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Barbara Miner is a Milwaukee-based writer and photographer, and Robert S. Smith is a professor in the history department at Marquette University and director of the university’s Center for Urban Research, Teaching and Outreach. They discuss how the criminalization of Black people remains remarkably resilient
As a teenager in Milwaukee, Caliph Muab-El got in with the wrong crowd, got in trouble and started carrying a gun. One day, he saw someone who had robbed him. He thought the guy was reaching for a gun, so he shot first, injuring the man. Muab-El later pleaded guilty to reckless injury with the use of a dangerous weapon.
It was the late 1990s, a “get tough on crime” era. Muab-El, a 15-year-old teenager, was waived into adult court and sentenced to 15 years in prison.
While in prison, Muab-El converted to Islam, became a Sufi minister and, to reflect his new identity as a Moorish-American, changed what had been his legal name, Anthony Stevens. After his release in 2011, Muab-El no longer lived behind bars, but he was put on parole for a minimum of seven years.
Muab-El’s story highlights how parole, once seen as a reform, has evolved into a sophisticated form of control and surveillance and is a major factor in the state’s mass incarceration.
Every person on probation/parole in Wisconsin receives a long list of rules they must follow, known as Rules of Supervision. The rules are, in essence, a 24-7 system of control. If someone alleges that you broke even a single rule, for example that you went to Chicago for the day without permission, you can be apprehended and kept in custody while the allegation is investigated. If the allegation is proven, you can be re-imprisoned even if you did not commit a new crime — a practice known as “crimeless revocation.”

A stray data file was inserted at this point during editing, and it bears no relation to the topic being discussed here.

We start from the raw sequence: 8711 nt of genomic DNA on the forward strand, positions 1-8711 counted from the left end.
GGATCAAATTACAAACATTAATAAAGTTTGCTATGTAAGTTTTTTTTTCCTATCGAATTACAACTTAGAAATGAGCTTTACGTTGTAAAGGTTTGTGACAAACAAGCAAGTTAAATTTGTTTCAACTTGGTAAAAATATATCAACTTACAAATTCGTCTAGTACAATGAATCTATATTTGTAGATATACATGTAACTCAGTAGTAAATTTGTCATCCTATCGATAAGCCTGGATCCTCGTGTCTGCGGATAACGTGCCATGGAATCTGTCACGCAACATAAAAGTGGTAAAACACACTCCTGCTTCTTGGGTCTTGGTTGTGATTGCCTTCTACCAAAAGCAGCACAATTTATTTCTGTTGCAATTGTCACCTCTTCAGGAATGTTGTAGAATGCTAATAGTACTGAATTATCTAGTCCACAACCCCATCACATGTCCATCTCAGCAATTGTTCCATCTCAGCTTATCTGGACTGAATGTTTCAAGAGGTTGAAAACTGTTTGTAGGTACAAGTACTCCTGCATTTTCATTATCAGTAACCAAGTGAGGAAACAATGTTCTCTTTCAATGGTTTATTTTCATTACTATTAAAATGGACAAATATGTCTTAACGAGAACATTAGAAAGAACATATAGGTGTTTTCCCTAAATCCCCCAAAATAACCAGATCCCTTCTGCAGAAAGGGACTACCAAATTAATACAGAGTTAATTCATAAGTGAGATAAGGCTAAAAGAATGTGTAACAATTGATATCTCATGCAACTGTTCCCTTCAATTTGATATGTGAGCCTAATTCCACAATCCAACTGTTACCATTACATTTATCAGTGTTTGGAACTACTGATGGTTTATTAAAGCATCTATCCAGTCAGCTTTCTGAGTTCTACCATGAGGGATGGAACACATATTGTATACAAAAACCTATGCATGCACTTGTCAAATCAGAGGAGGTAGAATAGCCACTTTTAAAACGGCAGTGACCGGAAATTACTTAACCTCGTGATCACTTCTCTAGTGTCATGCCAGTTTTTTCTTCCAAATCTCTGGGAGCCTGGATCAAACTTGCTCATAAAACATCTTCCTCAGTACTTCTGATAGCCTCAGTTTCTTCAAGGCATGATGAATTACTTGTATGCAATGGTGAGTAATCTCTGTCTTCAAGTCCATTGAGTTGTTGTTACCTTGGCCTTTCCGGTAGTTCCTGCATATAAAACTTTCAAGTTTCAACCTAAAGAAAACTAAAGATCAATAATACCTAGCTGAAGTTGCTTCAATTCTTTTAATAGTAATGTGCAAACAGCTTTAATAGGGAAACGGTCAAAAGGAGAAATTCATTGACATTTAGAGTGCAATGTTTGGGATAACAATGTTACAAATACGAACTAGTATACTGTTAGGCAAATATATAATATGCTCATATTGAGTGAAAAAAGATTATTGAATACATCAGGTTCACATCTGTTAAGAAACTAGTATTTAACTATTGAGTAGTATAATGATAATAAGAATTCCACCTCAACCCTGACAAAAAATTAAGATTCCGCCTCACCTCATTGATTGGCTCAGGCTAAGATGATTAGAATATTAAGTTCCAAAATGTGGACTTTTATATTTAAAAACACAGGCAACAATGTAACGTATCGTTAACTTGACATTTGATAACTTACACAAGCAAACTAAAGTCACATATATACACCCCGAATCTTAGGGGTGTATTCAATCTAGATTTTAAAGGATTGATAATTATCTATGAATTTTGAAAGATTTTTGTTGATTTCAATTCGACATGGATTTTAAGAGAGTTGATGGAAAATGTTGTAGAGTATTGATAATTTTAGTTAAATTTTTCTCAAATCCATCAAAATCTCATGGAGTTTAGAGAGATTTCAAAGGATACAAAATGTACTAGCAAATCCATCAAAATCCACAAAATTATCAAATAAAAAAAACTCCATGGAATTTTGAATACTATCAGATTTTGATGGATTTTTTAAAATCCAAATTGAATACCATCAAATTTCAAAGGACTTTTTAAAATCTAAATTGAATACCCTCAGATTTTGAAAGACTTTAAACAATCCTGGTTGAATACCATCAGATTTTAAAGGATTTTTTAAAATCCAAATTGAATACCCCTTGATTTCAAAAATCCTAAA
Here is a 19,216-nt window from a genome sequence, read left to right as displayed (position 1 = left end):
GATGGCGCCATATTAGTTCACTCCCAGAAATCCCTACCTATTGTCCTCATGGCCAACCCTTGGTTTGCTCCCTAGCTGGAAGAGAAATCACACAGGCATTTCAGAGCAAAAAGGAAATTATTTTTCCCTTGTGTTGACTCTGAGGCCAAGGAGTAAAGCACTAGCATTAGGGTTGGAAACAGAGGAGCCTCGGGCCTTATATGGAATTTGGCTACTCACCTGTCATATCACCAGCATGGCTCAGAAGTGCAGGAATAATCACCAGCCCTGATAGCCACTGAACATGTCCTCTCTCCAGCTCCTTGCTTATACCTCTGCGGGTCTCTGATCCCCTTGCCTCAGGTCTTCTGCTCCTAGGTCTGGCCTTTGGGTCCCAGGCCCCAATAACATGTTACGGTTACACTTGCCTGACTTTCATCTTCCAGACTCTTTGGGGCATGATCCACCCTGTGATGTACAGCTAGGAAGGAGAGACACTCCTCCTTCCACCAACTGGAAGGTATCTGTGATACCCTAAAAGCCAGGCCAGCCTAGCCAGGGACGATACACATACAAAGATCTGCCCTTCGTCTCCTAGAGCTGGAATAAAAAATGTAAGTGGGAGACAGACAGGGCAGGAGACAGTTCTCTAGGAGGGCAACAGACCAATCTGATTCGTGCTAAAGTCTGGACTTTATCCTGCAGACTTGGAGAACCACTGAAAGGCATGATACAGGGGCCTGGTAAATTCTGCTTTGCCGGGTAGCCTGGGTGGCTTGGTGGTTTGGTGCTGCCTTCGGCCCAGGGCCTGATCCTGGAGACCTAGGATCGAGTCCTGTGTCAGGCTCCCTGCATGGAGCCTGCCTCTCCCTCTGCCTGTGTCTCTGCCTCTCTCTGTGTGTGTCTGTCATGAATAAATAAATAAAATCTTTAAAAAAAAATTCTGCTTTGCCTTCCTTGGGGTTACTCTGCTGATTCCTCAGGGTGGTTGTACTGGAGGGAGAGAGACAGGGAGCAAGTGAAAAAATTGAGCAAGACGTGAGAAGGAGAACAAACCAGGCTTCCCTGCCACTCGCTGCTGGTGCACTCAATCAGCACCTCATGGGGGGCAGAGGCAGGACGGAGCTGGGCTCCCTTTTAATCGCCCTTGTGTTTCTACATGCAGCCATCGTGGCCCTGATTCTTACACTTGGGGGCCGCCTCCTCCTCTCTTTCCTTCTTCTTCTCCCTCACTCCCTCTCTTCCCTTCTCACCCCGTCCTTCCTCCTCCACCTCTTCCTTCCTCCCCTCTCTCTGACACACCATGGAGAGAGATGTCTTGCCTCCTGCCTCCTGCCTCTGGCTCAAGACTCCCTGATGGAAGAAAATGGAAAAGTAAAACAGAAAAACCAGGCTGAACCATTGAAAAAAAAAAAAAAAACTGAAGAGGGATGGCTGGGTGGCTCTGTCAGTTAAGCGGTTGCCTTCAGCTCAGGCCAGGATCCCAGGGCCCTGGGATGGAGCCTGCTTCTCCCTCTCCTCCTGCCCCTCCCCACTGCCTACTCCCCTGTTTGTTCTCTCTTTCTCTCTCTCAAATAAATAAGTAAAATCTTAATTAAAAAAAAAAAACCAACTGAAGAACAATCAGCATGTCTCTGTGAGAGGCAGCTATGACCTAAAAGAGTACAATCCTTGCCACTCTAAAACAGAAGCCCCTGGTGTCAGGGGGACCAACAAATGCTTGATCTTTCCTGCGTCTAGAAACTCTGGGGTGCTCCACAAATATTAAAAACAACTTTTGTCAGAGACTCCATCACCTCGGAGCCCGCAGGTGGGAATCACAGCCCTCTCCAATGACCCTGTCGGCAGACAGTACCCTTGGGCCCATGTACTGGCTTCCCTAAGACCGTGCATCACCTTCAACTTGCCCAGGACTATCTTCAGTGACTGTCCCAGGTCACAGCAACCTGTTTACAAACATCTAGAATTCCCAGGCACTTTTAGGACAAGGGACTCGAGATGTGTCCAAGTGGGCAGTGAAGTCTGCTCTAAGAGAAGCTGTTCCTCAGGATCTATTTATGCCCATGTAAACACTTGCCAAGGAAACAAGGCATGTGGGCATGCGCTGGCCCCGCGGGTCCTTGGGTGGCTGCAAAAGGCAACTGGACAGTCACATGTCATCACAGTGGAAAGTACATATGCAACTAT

Muab-El knows how easy it is to seemingly violate the Rules of Supervision and be put behind bars. “As long as you are on parole, you have one foot in the cell and one foot in the free world,” he says. “At any time, both feet could be back in jail.”
He knows because it happened to him.
On Feb.7, 2018, Muab-El was picked up by police and sent to the Columbia County Jail in Portage. The reason? An allegation was made that, four years earlier, Muab-El had committed a crime and had violated his Rules of Supervision.
The investigating police officer found no evidence to substantiate the allegation and no charges were filed. The Department of Corrections, however, has the authority to apprehend someone who is alleged to have violated their Rules of Supervision. In the case of Muab-El, it did so.
The case centered on allegations by the mother of Muab-El’s son that they had sex that she now claimed was non-consensual. Muab-El’s case finally came before an administrative law judge that summer.
In her decision, the judge noted that the allegations were brought four years after the fact “without any corroborating evidence,” and that the woman “has an obvious and clear bias against Mr. Muab-El.” The judge went on to note that that “the entire claim smacks of retaliation and an attempt to manipulate custody of the child.”
On July 24, the judge ruled that Muab-El had not violated his Rules of Supervision and ordered him released. He had spent six months in jail awaiting the decision.